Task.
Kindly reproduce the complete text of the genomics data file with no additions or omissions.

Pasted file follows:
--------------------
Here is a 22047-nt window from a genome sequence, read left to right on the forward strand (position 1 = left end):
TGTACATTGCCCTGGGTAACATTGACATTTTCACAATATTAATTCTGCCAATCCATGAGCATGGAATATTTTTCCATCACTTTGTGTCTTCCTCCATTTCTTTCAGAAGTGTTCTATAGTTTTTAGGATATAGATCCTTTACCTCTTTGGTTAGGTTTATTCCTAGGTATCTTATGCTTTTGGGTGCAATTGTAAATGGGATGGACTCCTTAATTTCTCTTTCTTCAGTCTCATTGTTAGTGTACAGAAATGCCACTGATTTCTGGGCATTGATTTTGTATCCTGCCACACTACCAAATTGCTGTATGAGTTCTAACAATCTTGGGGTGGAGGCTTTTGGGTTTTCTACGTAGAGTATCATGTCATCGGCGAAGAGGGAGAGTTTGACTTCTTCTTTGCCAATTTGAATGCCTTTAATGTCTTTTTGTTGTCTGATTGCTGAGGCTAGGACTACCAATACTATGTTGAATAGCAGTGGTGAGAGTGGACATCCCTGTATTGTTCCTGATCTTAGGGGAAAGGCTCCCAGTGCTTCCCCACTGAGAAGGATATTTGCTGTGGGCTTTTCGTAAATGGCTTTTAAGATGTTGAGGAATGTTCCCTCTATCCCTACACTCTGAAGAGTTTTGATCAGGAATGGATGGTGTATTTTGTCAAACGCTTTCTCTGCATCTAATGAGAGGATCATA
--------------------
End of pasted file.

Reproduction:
Here is a 22047-nt window from a genome sequence, read left to right on the forward strand (position 1 = left end):
TGTACATTGCCCTGGGTAACATTGACATTTTCACAATATTAATTCTGCCAATCCATGAGCATGGAATATTTTTCCATCACTTTGTGTCTTCCTCCATTTCTTTCAGAAGTGTTCTATAGTTTTTAGGATATAGATCCTTTACCTCTTTGGTTAGGTTTATTCCTAGGTATCTTATGCTTTTGGGTGCAATTGTAAATGGGATGGACTCCTTAATTTCTCTTTCTTCAGTCTCATTGTTAGTGTACAGAAATGCCACTGATTTCTGGGCATTGATTTTGTATCCTGCCACACTACCAAATTGCTGTATGAGTTCTAACAATCTTGGGGTGGAGGCTTTTGGGTTTTCTACGTAGAGTATCATGTCATCGGCGAAGAGGGAGAGTTTGACTTCTTCTTTGCCAATTTGAATGCCTTTAATGTCTTTTTGTTGTCTGATTGCTGAGGCTAGGACTACCAATACTATGTTGAATAGCAGTGGTGAGAGTGGACATCCCTGTATTGTTCCTGATCTTAGGGGAAAGGCTCCCAGTGCTTCCCCACTGAGAAGGATATTTGCTGTGGGCTTTTCGTAAATGGCTTTTAAGATGTTGAGGAATGTTCCCTCTATCCCTACACTCTGAAGAGTTTTGATCAGGAATGGATGGTGTATTTTGTCAAACGCTTTCTCTGCATCTAATGAGAGGATCATA